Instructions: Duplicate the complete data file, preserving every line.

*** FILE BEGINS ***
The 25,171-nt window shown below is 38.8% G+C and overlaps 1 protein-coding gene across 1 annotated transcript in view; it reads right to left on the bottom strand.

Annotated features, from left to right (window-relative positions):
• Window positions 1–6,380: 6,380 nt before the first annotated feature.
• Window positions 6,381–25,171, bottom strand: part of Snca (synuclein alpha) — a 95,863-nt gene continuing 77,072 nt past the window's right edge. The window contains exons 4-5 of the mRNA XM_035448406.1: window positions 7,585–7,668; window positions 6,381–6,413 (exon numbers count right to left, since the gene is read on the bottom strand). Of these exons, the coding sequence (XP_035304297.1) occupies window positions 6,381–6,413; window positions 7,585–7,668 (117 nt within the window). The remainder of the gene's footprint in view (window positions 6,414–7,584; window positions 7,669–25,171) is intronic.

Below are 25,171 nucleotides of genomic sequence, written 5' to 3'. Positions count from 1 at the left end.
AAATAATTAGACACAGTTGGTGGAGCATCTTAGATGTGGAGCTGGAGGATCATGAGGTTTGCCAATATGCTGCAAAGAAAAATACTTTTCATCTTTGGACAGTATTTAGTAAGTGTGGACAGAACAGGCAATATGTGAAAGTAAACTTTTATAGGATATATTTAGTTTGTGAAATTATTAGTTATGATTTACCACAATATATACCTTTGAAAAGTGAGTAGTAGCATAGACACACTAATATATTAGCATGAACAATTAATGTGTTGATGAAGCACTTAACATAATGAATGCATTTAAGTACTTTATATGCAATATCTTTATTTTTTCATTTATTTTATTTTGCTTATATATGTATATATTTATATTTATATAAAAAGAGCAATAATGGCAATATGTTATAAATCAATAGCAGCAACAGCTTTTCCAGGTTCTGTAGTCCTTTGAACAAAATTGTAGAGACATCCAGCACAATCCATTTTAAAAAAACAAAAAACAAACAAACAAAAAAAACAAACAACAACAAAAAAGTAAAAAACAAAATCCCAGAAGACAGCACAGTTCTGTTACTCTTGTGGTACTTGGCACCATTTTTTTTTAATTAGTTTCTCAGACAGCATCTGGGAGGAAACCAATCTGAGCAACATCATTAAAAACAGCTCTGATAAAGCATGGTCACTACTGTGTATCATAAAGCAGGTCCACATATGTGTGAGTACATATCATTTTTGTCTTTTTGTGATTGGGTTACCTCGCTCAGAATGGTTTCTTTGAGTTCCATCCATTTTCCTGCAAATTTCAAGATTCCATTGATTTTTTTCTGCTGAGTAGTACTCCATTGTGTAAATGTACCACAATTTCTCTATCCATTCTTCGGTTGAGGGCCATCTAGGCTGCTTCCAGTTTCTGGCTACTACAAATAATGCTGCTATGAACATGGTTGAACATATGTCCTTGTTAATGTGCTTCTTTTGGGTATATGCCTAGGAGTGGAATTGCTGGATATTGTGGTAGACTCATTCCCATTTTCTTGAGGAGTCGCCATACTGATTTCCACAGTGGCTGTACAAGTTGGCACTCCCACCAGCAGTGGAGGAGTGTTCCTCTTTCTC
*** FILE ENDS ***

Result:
The 25,171-nt window shown below is 38.8% G+C and overlaps 1 protein-coding gene across 1 annotated transcript in view; it reads right to left on the bottom strand.

Annotated features, from left to right (window-relative positions):
• Window positions 1–6,380: 6,380 nt before the first annotated feature.
• Window positions 6,381–25,171, bottom strand: part of Snca (synuclein alpha) — a 95,863-nt gene continuing 77,072 nt past the window's right edge. The window contains exons 4-5 of the mRNA XM_035448406.1: window positions 7,585–7,668; window positions 6,381–6,413 (exon numbers count right to left, since the gene is read on the bottom strand). Of these exons, the coding sequence (XP_035304297.1) occupies window positions 6,381–6,413; window positions 7,585–7,668 (117 nt within the window). The remainder of the gene's footprint in view (window positions 6,414–7,584; window positions 7,669–25,171) is intronic.

Below are 25,171 nucleotides of genomic sequence, written 5' to 3'. Positions count from 1 at the left end.
AAATAATTAGACACAGTTGGTGGAGCATCTTAGATGTGGAGCTGGAGGATCATGAGGTTTGCCAATATGCTGCAAAGAAAAATACTTTTCATCTTTGGACAGTATTTAGTAAGTGTGGACAGAACAGGCAATATGTGAAAGTAAACTTTTATAGGATATATTTAGTTTGTGAAATTATTAGTTATGATTTACCACAATATATACCTTTGAAAAGTGAGTAGTAGCATAGACACACTAATATATTAGCATGAACAATTAATGTGTTGATGAAGCACTTAACATAATGAATGCATTTAAGTACTTTATATGCAATATCTTTATTTTTTCATTTATTTTATTTTGCTTATATATGTATATATTTATATTTATATAAAAAGAGCAATAATGGCAATATGTTATAAATCAATAGCAGCAACAGCTTTTCCAGGTTCTGTAGTCCTTTGAACAAAATTGTAGAGACATCCAGCACAATCCATTTTAAAAAAACAAAAAACAAACAAACAAAAAAAACAAACAACAACAAAAAAGTAAAAAACAAAATCCCAGAAGACAGCACAGTTCTGTTACTCTTGTGGTACTTGGCACCATTTTTTTTTAATTAGTTTCTCAGACAGCATCTGGGAGGAAACCAATCTGAGCAACATCATTAAAAACAGCTCTGATAAAGCATGGTCACTACTGTGTATCATAAAGCAGGTCCACATATGTGTGAGTACATATCATTTTTGTCTTTTTGTGATTGGGTTACCTCGCTCAGAATGGTTTCTTTGAGTTCCATCCATTTTCCTGCAAATTTCAAGATTCCATTGATTTTTTTCTGCTGAGTAGTACTCCATTGTGTAAATGTACCACAATTTCTCTATCCATTCTTCGGTTGAGGGCCATCTAGGCTGCTTCCAGTTTCTGGCTACTACAAATAATGCTGCTATGAACATGGTTGAACATATGTCCTTGTTAATGTGCTTCTTTTGGGTATATGCCTAGGAGTGGAATTGCTGGATATTGTGGTAGACTCATTCCCATTTTCTTGAGGAGTCGCCATACTGATTTCCACAGTGGCTGTACAAGTTGGCACTCCCACCAGCAGTGGAGGAGTGTTCCTCTTTCTC